Zoya Hasan is clearly an admirer of the Congress that once was the “natural party of governance”, “central...to India’s present and future” (and, one would have thought, its past!), with a “claim to authority, legitimacy and representativeness” that no other party could claim, standard-bearer of “secularism and economic development, assuring citizens of equal rights regardless of their caste or religion, and working to end poverty”, a party which once “possessed considerable elasticity which allow(ed) it to speak in multiple voices and work with multiple agendas”. She is, therefore and understandably, distressed by the Congress’s decline into “a party in serious disarray” and “without the right kind of state-level and local leadership”, “dominated by the culture of nomination”, a party that has “no ideology, only strategy”, lacking “the political will to take a firm stand against the practitioners and purveyors of polarisation” and, therefore, unable to confront “the politics of social cleavages”, hence faced with “a multi-dimensional crisis of political identity, mobilisation strategy and organisational coherence”.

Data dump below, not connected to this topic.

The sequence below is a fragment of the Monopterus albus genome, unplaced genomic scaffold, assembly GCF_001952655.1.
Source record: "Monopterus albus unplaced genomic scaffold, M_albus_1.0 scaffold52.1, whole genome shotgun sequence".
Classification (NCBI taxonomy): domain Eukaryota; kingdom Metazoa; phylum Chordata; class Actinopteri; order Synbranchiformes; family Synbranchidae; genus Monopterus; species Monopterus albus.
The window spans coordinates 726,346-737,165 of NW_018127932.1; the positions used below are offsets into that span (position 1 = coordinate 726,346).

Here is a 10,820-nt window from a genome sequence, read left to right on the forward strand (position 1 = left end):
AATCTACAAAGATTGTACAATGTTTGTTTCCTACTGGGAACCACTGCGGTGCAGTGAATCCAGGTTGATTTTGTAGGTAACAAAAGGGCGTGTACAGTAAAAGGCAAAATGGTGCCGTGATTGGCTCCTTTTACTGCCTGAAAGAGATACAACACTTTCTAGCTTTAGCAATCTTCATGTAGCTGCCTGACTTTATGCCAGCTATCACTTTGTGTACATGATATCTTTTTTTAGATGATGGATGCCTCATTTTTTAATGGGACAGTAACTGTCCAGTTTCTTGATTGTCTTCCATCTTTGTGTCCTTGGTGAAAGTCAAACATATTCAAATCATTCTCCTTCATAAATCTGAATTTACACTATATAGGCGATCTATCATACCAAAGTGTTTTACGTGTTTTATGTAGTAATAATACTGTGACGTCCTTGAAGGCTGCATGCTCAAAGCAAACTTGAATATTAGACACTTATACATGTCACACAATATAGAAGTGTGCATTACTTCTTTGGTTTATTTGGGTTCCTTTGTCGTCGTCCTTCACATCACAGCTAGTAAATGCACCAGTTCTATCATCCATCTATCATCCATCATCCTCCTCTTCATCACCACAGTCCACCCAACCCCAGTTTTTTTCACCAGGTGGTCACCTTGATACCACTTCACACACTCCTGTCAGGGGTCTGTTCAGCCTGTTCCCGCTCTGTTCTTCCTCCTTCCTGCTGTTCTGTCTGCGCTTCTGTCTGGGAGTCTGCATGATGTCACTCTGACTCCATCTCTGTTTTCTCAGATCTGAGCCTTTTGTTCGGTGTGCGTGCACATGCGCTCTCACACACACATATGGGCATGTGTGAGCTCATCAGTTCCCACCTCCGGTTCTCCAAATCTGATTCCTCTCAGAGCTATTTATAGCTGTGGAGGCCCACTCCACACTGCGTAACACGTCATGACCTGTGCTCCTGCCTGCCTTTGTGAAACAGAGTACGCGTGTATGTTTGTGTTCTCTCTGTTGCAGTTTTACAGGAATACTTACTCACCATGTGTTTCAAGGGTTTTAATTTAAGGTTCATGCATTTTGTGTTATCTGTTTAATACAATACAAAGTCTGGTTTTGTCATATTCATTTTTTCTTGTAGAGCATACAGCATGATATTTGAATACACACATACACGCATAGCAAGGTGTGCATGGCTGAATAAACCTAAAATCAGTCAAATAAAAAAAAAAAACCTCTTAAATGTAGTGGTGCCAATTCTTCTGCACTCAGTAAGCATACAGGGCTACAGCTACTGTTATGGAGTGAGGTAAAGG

Congress After Indira is an attempt to come to grips with what has led to this unfortunate decline and an enquiry into whether the process can be reversed. Zoya Hasan’s starting point is the “centralisation” of the party under Indira Gandhi and “the mixing of religion and politics” under her son, Rajiv. But since she deals with the entire decade of the ’80s in a single opening chapter of a mere 35 pages, the historiography is suspect, the analysis is surprisingly superficial, the facts adduced highly selective and with gaping gaps in the narrative. For this book is not really about the Congress After Indira, but the Congress After Rajiv. That is when she becomes more sure-footed, clearer about her narrative and more convincing in her conclusions.